Journal of the Royal Society Interface vol:9 issue:72 pages:1697-1704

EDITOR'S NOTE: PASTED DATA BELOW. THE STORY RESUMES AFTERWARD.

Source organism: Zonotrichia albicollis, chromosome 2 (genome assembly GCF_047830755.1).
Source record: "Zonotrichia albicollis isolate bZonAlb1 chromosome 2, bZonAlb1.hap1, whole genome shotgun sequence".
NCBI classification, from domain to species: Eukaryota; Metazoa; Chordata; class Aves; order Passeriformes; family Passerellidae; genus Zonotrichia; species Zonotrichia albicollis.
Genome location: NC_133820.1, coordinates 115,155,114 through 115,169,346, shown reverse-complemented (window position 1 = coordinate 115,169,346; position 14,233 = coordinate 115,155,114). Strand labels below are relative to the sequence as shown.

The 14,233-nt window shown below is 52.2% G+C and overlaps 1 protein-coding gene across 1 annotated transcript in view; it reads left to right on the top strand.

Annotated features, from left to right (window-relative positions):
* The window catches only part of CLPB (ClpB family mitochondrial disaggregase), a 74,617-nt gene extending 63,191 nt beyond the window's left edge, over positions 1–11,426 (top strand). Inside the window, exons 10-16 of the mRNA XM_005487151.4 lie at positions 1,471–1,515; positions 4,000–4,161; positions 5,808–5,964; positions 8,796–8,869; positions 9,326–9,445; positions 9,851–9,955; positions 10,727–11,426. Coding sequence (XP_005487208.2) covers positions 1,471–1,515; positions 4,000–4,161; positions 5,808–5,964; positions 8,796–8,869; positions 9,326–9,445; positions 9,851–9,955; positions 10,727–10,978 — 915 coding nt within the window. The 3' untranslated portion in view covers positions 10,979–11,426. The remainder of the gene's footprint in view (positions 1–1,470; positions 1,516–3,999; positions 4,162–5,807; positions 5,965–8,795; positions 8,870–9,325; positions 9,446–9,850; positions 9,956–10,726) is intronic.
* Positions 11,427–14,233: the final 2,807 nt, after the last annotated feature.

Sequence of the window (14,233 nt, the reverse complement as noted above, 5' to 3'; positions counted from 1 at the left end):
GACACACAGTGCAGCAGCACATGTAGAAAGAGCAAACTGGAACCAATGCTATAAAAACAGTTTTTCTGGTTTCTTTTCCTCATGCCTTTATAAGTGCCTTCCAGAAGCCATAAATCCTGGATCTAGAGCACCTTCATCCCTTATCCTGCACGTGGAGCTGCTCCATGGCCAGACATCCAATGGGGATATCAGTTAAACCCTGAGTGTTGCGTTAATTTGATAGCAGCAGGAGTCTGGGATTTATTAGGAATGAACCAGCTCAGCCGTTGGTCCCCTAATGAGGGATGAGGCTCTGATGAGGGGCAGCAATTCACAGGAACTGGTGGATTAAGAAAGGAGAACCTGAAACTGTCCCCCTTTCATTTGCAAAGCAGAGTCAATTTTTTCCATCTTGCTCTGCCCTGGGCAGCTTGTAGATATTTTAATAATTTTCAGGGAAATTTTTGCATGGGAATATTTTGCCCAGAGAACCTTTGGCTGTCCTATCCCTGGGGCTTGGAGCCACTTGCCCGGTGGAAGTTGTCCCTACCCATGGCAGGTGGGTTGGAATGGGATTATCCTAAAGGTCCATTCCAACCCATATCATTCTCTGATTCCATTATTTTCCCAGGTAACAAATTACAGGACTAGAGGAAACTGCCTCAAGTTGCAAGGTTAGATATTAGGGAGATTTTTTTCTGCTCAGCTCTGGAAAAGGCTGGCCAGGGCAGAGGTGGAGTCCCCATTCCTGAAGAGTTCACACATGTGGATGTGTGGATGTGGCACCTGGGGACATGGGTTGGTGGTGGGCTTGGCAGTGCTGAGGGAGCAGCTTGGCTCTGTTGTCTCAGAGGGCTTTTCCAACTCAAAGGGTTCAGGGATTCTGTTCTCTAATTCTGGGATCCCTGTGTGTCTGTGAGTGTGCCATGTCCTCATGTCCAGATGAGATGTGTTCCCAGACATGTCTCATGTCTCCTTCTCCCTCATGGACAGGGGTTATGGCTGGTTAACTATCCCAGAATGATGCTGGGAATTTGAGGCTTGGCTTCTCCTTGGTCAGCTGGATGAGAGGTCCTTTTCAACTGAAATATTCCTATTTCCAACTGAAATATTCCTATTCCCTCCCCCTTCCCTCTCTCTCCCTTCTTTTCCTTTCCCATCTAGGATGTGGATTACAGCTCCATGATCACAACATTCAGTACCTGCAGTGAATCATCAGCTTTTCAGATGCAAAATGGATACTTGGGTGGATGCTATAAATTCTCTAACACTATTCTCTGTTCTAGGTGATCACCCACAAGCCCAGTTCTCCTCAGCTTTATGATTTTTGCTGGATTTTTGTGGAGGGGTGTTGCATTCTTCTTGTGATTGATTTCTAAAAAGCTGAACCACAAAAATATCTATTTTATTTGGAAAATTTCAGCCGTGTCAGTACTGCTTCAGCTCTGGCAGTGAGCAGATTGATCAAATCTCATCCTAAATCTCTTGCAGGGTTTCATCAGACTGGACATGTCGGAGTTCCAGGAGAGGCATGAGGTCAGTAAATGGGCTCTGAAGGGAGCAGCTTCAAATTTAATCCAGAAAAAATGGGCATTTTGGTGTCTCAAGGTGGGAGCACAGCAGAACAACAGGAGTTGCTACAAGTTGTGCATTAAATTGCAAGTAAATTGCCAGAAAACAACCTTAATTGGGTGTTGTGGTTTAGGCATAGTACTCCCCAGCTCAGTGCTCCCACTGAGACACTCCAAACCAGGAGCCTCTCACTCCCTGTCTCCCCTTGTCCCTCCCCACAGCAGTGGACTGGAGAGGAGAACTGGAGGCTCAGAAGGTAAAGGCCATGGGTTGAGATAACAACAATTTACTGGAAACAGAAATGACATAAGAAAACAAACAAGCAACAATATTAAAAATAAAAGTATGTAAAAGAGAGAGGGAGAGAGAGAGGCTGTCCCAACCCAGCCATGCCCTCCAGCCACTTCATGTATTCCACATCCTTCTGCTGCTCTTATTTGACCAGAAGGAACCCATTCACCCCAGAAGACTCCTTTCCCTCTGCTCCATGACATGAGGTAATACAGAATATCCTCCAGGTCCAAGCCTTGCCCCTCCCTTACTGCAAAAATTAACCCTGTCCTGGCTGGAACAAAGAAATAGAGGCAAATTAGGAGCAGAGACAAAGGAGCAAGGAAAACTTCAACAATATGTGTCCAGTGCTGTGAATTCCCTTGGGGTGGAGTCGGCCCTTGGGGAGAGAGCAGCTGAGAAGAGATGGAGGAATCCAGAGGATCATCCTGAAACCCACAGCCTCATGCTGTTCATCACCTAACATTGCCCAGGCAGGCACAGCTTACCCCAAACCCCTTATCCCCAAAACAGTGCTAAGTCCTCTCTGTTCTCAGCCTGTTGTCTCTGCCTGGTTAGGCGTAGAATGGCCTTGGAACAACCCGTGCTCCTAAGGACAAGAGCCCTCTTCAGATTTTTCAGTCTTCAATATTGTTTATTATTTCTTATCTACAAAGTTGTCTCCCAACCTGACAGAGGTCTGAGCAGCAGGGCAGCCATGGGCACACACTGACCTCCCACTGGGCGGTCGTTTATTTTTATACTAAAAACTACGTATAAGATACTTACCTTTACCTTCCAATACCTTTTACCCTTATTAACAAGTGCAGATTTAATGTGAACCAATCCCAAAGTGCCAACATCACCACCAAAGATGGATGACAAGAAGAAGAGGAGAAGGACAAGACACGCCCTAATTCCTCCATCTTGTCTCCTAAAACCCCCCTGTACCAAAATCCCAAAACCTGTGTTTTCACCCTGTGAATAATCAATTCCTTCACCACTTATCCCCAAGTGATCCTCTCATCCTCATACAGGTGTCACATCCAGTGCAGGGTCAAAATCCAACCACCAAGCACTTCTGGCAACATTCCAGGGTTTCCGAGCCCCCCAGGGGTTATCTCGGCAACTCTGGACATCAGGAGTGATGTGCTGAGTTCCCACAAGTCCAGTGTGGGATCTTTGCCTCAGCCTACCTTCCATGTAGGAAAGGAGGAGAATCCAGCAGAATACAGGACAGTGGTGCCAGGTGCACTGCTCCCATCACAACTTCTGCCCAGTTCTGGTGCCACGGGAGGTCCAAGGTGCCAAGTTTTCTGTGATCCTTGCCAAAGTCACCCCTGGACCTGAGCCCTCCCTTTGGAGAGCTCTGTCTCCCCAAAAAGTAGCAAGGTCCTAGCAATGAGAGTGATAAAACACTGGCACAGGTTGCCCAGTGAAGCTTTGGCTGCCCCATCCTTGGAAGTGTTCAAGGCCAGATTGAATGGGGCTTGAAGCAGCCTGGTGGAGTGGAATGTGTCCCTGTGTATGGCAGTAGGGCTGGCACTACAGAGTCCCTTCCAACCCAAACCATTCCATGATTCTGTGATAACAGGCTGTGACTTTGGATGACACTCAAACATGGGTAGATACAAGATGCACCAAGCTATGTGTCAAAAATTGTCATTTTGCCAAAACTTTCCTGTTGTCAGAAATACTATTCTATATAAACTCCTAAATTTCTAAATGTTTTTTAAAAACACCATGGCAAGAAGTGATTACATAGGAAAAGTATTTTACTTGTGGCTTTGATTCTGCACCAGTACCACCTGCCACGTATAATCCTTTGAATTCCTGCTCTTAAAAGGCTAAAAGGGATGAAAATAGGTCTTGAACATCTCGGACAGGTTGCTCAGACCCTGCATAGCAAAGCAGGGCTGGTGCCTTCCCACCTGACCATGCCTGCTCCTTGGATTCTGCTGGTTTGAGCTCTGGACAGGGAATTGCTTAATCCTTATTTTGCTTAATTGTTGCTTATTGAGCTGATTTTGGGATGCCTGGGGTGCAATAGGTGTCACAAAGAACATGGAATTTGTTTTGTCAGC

The aim of this study was to investigate the effect of controlled high- (HF) and low-frequency (LF) mechanical loading on peri-implant bone healing. Custom-made titanium implants were inserted in both tibiae of 69 adult Wistar rats. For every animal, one implant was loaded by compression through the axis of tibia (test), whereas the other one was unloaded (control). The test implants were randomly distributed among four groups receiving different loading regimes, which were determined by ex vivo calibration. Within the HF (40 Hz) or LF (2 Hz) loading category, the magnitudes were chosen as low- (LM) and high-magnitude (HM), respectively, leading to constant strain rate amplitudes for the two frequency groups. This resulted in the four loading regimes: (i) HF-LM (40 Hz-0.5 N); (ii) HF-HM (40 Hz-1 N); (iii) LF-LM (2 Hz-10 N); and (iv) LF-HM (2 Hz-20 N) loading. Loading was performed five times per week and lasted for one or four weeks. Tissue samples were processed for histology and histomorphometry (bone-to-implant contact, BIC; and peri-implant bone fraction, BF) at the cortical and medullar level. Data were analysed statistically with ANOVA and paired t-tests with the significance level set at 0.05. For the one-week experiments, an increased BF adjacent to the implant surface at the cortical level was exclusively induced by the LF-HM loading regime (2 Hz-20 N). Four weeks of loading resulted in a significant effect on BIC (and not on BF) in case of HF-LM loading (40 Hz-0.5 N) and LF-HM loading (2 Hz-20 N): BIC at the cortical level significantly increased under both loading regimes, whereas BIC at the medullar level was positively influenced only in case of HF-LM loading. Mechanical loading at both HF and LF affects osseointegration and peri-implant BF. Higher loading magnitudes (and accompanying elevated tissue strains) are required under LF loading to provoke a positive peri-implant bone response, compared with HF loading. A sustained period of loading at HF is needed to result in an overall enhanced osseointegration.